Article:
We have recently been discussing the different types of mortgage options available for people looking to buy a home. There are many people who think they cannot afford to buy a home or are not eligible to do so, and that is certainly not the case — and we find this sentiment is common among veterans and our military servicemen and women. There are a lot of veterans, active duty military, and reservists who don’t realize they can take advantage of a VA loan to help them get a mortgage and purchase a home. Last week, we discussed the basics of the VA loan, and this week we will be diving into the multitude of advantages that the VA loan has to offer.
VA loans are assumable.
What exactly does that mean? Let’s say you bought at a really good time and you have a VA loan with a great interest rate. Another person, or another buyer, can “assume” that loan and that interest rate. If the person assuming the loan is not eligible for a VA loan, you would lose your entitlement benefits because the VA benefit stays with the mortgage, not the individual. If you were to sell to another veteran, they could not only assume your loan and your interest rate, but they can also substitute their entitlement for yours, meaning you are still able to use the VA loan again on a different home. Once the assumer is approved for the loan, you would be released from that loan, released from all liability, and able to purchase on your own.
100% Loan to Value Loans
With a VA loan, you are allowed to borrow up to 100% of the sale price, which basically means that no down payment is required for a VA purchase loan.
Furthermore, if you are in receipt of any kind of disability, you may be exempt from a funding fee. If you do have a disability due to your time in service, we would recommend you discuss that with your local VA office about to see if you are eligible for the funding exemption. If you are, you could purchase a home with no money down and no funding fee, which means you would be able to finance 100% of your home, which is a great option for our military men and women!
The VA loan has very generous guidelines and rules when it comes to obtaining a mortgage. Normally, underwriters would be looking for 2 years or more work history in the same line of work. But with the VA loan, it is understood that certain military service jobs don’t necessarily translate into success in the civilian job market and so we definitely take that into account. Even if you are starting a new job or a new career path, it is still possible for veterans to buy homes under those circumstances where it would be difficult for someone who never served to buy a home.
The VA loan also has a generous debt to income ratio. VA uses one debt to income ratio as opposed to a housing ratio and a total liability ratio. The Debt to Income Ratio is the percentage of your gross monthly income that goes to debts, e.g. car loans, credit cards, etc. For a VA loan, that ratio is 41%, but depending on how many people there are in your household, or how big your house is, underwriters will be generous and will exceed that ratio if there are compensating factors.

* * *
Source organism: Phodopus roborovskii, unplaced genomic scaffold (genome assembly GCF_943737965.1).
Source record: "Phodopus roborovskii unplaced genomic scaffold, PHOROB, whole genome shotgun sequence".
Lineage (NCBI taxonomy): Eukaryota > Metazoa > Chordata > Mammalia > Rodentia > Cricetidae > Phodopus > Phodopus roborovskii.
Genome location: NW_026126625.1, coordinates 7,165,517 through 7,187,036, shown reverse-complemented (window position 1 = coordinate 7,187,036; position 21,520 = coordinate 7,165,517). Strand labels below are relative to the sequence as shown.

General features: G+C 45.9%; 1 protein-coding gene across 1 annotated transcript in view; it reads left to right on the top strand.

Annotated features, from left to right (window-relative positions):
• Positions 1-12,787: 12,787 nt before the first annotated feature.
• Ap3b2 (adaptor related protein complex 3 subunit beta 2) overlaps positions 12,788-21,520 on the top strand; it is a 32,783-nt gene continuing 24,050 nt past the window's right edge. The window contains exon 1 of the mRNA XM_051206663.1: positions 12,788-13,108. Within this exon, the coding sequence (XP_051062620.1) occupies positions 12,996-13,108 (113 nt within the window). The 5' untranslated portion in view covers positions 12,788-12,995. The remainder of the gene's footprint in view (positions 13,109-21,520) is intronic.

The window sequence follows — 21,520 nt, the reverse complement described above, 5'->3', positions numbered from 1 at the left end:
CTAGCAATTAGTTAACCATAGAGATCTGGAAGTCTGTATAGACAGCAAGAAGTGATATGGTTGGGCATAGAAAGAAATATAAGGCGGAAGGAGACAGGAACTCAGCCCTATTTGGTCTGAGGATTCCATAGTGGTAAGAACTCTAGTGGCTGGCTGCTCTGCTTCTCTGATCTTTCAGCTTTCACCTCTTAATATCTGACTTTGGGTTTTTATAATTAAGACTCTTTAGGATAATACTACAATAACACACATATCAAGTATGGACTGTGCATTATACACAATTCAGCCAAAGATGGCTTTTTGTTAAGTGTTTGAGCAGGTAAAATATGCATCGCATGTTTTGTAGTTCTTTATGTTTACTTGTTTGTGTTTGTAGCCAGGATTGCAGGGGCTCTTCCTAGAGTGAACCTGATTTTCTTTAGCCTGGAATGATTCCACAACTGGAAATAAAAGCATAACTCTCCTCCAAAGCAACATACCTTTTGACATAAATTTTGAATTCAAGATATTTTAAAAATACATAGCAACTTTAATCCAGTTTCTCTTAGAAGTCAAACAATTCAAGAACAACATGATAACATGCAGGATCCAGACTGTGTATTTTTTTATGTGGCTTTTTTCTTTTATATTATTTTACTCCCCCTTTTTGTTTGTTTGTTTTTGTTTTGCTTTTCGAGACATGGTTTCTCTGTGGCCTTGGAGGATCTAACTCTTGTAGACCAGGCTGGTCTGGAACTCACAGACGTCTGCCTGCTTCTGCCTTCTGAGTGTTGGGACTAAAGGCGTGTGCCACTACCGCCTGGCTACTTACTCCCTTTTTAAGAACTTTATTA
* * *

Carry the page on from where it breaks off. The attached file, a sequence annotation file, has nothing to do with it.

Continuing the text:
Finally, the VA loan is very similar to the FHA in terms of credit requirements. Underwriters also understand that many military members eligible for the VA loan might be young and just ending active duty and so they haven’t had time to establish a lot of credit or establish any depth to their credit. That is something that underwriters will look at and take into effect.
We already discussed that the VA loan allows for no down payment and potentially no funding fee, but often times all the closing costs are also covered either by the seller or through lender credit. There are certain fees that military members and veterans simply are not allowed to pay. So you could end up buying a home with essentially zero out of pocket expenses as your closing costs could be covered by someone else.
There are two types of refinance loans that are available with the VA loan that are a clear benefit. The first type is an interest rate reduction refinance which basically, reduce the payment, reduce the term, and helps the veterans overall situation. If you find that interest rates are at a low, and you want to refinance quickly, this is the way to go. There is no appraisal required, no money out of pocket, funding fees are reduced if you aren’t already exempt, no income qualifications or credit requirements.
The other type of refinancing available is a cash out to VA, and VA will go up to 100% on a cashout, which is very unusual. (A cashout loan is when the new mortgage loan is larger than the existing loan, and the borrower receives the difference between the two loans in cash.)
Furthermore, if you were using a conventional or FHA loan, you can refinance and use your entitlement, if you hadn’t been using it before or you paid off your previous one.
These are just some of the many advantages and benefits of using the VA loan for your mortgage. Next week, we are going to look at one of the biggest myths when it comes to the VA loan: the appraisal process.
*VA has specific underwriting requirements and eligibility requirements. The information in this blog and podcast are meant to be educational and do not contain all conditions or guidelines needed to meet the VA or the lenders underwriting requirements. This document is not a commitment to lend.